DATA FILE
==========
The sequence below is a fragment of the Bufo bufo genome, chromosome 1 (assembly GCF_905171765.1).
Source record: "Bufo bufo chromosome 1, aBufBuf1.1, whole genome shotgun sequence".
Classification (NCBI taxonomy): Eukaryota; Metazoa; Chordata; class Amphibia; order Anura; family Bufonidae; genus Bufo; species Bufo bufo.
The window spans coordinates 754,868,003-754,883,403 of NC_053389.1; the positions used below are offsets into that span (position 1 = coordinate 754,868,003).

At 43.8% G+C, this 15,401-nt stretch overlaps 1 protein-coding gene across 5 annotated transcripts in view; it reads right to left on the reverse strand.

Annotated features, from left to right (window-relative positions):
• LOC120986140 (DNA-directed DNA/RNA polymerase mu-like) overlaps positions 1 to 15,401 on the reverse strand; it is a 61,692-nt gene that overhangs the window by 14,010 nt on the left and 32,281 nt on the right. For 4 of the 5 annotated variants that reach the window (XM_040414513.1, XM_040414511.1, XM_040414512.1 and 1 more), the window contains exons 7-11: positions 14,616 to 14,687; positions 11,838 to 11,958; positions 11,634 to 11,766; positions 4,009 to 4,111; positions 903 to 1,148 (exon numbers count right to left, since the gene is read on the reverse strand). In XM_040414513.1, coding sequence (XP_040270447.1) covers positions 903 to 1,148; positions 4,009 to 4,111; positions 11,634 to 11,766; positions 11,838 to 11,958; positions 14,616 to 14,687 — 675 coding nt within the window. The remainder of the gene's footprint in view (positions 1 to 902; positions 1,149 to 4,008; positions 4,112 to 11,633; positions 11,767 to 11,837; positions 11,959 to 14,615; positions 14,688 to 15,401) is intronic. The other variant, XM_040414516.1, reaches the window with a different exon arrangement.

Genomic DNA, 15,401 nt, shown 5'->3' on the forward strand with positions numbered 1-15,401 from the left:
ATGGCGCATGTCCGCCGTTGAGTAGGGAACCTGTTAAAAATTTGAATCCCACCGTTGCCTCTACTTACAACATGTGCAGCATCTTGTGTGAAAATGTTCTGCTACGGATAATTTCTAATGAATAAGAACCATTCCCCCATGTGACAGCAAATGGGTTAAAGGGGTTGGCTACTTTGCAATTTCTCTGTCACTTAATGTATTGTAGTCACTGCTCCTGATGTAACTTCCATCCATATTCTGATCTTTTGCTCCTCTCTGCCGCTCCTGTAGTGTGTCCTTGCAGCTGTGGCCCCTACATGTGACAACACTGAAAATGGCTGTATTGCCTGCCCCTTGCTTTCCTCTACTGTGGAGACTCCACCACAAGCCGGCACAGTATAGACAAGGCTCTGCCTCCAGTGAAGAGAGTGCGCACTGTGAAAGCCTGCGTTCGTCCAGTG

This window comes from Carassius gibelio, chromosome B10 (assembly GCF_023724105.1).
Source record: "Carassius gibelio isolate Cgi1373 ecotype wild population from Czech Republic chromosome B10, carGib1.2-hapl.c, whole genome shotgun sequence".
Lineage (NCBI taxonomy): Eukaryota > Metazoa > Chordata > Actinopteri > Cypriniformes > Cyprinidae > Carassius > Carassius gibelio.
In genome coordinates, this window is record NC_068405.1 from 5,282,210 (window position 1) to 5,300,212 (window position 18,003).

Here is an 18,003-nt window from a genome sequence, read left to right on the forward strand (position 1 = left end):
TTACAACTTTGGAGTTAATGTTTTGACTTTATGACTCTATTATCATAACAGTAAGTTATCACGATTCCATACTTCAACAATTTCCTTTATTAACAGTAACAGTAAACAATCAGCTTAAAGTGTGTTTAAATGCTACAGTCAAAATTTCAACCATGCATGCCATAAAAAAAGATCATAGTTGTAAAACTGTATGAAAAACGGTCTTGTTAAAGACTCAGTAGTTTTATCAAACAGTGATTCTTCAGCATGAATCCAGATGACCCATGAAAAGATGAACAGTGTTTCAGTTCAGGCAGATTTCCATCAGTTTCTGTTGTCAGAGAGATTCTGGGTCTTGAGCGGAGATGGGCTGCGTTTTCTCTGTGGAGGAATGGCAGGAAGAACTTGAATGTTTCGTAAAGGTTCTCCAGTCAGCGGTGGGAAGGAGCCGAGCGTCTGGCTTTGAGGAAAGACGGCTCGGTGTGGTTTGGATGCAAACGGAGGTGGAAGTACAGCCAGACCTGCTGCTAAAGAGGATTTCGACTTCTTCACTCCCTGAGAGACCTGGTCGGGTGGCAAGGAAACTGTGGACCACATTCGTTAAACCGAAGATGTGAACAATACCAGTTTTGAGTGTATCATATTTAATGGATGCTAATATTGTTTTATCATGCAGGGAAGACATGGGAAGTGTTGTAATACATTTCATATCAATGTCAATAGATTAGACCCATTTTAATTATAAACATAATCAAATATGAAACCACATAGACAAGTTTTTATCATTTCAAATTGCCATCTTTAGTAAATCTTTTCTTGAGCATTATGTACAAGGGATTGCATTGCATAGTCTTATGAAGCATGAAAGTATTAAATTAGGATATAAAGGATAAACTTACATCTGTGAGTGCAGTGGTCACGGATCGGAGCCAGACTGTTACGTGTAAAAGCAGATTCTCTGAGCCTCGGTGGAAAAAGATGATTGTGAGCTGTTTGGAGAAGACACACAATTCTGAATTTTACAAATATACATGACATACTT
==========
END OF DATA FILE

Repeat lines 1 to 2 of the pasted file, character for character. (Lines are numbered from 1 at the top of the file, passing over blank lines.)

The sequence below is a fragment of the Bufo bufo genome, chromosome 1 (assembly GCF_905171765.1).
Source record: "Bufo bufo chromosome 1, aBufBuf1.1, whole genome shotgun sequence".